drink water from Ayeyarwaddy River together (December 14, 2003)
My wife is expecting our first baby boy in April next year, 2004. She
is now in her 5 months pregnancy. As her OG doctor has advised she has
to do some exercises and walk at least 30 minutes everyday. So she walks
everyday for 30 min near our home. At the beginning, she used to walk
a few blocks away from home, which is in a quiet and nice surrounding,
back and fort to meet the target.
One Saturday morning when I had day off from my job, I walked with her
in the same routine. But when we reached end of the road from where she
used to turn back, we decided continue walking into a look-alike park.
After passing a few tall trees and children play ground, wow! We found
out that there is a beautiful small lake and a walking path circled the
lake. We saw a few elders and families with children walking and playing
around the lake. My wife finally found the best place for everyday walking.
It is just about 10 to 15 minutes walk to the park from our home. We’ve
been living at this place for almost two years and didn’t know there
is a beautiful park and lake. How strange! We didn’t have enough
time to explore our neighbor. No one did tell us about the lake. Some
thoughts suddenly popped up in my head. There are problems faced by our
Burmese people who immigrate to the States. We lack resources to access
basic needs when we get here: jobs, education, health care, immigration
services, and housing. I have seen Chinese, Philippines, Vietnams, Latinos,
and Europeans immigrants supporting non-profit organizations and services,
but never heard a Burmese organization or services which can help our
Some might say helps will never come to you unless you find it yourself.
A friend told me that one must be an active person not to be a passive
person in the US in order to get something done. That is very true. But
for those who lack education and language skill, it is very hard to survive
in the melting pot. They need help not from others but from our own people.
I know there are many Burmese families who are doing extremely well in
the States. But sometimes I feel that our Burmese people are jealous and
fighting each other. We are a little nervous to see others doing well
or better than us. Some people have the information and resources but
hardly let other people know. They don’t share the resources unless
you are a member of their inner circle. The outsiders who don’t
have much net working or friends or relatives usually end up with misery.
I guess that our typical attitude is part of the reasons that our country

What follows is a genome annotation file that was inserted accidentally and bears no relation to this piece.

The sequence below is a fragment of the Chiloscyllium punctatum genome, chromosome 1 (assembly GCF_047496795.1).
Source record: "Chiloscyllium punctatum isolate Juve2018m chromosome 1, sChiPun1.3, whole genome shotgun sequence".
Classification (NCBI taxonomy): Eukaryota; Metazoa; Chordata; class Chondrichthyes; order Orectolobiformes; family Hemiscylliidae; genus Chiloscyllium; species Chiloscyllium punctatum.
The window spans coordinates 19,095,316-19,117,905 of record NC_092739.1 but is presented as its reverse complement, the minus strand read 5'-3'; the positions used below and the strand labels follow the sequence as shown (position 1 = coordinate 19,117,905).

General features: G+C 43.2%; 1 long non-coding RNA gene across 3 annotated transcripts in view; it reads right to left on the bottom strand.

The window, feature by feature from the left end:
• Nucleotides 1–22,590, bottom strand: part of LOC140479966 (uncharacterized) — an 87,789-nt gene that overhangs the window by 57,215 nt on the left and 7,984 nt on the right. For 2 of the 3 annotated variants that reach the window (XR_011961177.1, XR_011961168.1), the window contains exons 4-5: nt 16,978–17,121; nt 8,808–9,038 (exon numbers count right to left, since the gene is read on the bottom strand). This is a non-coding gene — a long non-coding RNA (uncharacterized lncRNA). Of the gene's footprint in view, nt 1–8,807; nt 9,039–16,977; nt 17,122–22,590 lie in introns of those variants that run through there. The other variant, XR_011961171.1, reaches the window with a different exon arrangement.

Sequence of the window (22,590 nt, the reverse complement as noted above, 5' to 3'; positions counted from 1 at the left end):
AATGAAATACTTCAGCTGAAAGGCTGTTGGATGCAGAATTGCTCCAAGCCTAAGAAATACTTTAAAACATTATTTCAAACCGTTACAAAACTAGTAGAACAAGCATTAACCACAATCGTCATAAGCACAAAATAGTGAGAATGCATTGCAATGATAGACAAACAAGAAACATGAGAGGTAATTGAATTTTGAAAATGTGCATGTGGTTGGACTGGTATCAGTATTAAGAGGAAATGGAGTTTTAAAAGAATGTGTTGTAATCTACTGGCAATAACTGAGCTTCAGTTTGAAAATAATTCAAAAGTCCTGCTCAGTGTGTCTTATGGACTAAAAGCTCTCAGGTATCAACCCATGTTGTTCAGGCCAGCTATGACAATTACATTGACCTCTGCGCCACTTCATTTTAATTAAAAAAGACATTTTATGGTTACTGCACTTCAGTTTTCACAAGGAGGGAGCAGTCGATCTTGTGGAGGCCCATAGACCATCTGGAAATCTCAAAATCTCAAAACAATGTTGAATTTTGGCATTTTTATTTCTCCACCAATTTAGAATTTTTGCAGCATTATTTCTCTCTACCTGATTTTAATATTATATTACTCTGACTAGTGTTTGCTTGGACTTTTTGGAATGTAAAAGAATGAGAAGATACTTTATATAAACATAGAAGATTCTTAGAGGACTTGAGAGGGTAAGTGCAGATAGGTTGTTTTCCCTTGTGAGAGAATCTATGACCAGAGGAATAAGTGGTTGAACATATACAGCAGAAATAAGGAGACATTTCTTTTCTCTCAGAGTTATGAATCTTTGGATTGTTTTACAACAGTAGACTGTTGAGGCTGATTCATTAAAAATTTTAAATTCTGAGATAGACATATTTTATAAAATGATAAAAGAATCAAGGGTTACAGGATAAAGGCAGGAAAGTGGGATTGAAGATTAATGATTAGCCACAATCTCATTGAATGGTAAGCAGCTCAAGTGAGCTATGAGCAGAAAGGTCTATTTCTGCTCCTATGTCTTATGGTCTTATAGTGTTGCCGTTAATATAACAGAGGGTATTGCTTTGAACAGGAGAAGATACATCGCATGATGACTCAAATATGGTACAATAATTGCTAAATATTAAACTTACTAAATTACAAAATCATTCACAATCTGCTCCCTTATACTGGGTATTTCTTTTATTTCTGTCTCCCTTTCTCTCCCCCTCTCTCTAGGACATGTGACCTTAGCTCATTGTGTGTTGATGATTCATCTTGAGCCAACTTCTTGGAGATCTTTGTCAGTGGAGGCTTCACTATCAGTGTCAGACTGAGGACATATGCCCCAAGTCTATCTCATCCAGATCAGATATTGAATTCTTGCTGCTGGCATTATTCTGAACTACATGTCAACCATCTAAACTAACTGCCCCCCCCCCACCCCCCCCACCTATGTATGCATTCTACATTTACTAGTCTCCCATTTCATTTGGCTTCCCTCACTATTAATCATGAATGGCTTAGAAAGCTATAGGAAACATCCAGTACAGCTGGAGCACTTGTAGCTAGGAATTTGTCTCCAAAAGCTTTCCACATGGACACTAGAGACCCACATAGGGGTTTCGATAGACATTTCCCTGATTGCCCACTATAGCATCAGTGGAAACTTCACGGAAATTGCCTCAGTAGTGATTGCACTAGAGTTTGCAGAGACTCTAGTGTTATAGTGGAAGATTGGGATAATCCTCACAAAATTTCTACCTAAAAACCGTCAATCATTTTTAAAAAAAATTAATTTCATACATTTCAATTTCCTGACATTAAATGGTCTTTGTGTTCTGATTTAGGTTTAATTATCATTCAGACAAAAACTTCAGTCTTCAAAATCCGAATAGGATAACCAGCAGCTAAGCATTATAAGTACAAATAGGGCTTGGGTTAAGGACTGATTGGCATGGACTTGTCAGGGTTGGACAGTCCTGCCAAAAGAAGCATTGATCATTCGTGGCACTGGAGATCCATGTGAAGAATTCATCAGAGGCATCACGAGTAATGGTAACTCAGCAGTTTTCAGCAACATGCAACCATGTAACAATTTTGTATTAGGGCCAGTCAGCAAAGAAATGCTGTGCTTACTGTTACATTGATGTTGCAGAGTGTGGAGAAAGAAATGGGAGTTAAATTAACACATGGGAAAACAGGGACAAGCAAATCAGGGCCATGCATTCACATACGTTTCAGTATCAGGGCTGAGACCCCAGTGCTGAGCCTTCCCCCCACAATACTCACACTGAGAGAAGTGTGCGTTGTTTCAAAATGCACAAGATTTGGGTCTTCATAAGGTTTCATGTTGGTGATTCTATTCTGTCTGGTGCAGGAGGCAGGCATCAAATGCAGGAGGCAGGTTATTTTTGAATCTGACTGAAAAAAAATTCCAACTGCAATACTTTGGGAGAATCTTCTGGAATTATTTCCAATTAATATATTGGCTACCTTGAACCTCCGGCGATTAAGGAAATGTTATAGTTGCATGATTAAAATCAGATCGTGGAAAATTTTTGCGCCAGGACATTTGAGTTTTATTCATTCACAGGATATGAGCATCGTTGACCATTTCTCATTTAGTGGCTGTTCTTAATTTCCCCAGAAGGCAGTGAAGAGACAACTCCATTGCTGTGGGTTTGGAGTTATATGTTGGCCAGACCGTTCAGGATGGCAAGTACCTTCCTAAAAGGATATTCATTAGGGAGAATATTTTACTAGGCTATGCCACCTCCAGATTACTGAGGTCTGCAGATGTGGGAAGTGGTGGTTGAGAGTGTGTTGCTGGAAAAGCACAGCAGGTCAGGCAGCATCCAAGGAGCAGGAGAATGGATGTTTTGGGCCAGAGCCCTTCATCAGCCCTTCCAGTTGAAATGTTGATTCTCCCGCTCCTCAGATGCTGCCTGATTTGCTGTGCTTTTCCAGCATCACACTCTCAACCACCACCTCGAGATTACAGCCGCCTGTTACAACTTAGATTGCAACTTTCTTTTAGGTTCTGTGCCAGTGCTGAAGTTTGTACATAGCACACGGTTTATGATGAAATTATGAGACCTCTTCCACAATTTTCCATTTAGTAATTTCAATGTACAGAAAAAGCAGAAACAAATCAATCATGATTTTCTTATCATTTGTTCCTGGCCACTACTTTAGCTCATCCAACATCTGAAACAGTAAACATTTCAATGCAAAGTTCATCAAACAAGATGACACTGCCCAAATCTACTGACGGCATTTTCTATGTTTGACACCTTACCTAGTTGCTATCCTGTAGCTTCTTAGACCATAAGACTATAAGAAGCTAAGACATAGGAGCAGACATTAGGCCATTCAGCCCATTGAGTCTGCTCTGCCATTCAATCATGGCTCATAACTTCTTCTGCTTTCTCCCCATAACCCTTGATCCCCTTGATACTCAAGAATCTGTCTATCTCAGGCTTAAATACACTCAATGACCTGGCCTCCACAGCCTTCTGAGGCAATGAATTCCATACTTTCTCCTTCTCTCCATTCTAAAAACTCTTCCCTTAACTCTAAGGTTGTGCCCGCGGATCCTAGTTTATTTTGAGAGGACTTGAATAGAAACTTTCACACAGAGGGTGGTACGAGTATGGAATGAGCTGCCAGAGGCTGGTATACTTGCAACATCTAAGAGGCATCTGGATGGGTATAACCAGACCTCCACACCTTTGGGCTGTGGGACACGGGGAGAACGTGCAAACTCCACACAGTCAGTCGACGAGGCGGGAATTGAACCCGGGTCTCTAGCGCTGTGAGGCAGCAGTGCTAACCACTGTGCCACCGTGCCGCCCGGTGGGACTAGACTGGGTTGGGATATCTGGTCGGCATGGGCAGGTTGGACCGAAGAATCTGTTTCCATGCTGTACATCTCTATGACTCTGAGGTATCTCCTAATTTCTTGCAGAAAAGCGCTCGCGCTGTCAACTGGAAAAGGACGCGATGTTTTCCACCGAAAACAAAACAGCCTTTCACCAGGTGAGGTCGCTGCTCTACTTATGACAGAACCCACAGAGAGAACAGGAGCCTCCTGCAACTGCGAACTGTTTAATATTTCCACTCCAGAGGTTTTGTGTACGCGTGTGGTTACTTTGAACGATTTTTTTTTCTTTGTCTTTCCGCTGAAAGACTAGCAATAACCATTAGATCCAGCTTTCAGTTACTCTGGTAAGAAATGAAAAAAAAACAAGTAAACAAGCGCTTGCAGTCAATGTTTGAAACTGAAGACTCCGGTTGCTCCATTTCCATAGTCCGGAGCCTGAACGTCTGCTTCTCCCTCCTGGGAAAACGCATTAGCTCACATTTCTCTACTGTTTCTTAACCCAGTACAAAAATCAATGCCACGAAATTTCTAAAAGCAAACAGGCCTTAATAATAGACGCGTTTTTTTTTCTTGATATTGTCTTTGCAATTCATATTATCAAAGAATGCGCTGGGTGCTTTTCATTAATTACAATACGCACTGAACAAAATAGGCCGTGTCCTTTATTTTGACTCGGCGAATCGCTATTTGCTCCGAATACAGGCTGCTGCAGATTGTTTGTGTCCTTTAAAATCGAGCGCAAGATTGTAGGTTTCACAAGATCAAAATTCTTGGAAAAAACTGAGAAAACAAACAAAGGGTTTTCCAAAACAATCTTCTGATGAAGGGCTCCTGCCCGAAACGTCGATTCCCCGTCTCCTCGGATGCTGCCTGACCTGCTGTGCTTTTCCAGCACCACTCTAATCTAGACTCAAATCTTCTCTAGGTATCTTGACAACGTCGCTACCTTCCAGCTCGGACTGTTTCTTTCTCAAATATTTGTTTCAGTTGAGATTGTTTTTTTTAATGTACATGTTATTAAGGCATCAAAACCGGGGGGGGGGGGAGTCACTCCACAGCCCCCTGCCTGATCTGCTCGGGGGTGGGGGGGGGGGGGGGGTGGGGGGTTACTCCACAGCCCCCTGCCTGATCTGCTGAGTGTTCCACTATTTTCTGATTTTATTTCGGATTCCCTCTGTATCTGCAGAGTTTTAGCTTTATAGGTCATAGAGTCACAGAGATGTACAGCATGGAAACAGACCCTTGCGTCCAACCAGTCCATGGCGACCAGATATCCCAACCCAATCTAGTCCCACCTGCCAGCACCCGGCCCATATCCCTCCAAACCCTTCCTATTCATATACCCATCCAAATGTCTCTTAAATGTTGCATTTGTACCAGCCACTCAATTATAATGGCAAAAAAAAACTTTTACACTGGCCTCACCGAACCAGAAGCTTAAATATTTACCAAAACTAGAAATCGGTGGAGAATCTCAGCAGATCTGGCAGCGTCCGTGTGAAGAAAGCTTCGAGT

is still in so called third world countries. Another interesting thing
is that some people who now have resources and information in fact once
had a hard time to get them. So they learnt it from a hard way, and they
don’t want to let others get it easily. Isn’t it strange?
Thinking back to the time when I was in my hometown, Myitkyina, those
people from small towns and rural areas really like dummies. They know
very little about many things. We didn’t hear about TOEFL or DV
lottery at all while people in the capital, Yangon were applying DV forms
and taking TOEFL test to come to the US.
I still remember the first time before I visited Thailand in 1991; I came
down to Yangon for preparing travel documents. At that time, I didn’t
know what was “visa” or what was “passport”. I
could not visualize what they were. It took me some time to understand
what a person needs for visiting a foreign country. After understanding
what was “passport” and knowing I needed one, the story about
applying for my passport was more horrible. Let me just cut short and
What I want to point out in this article is that information is very important,
and we are living in information age. People will be left behind due to
the lack of information and knowledge. For people living in the States,
it is very easy to get all kinds of information. All you need is just
a few clicks on your computer. But for our friends, brothers and sisters
who are in Burma, especially in remote areas without access to all necessary
information and knowledge, they are just like seven blinds who tried to
know what an elephant looks like in a Burmese story.
So open up your mind, share your love, and help each other. Fortune makes
us close together that become the people of Burma, so it doesn’t
matter to share the water of Ayeyarwaddy River together.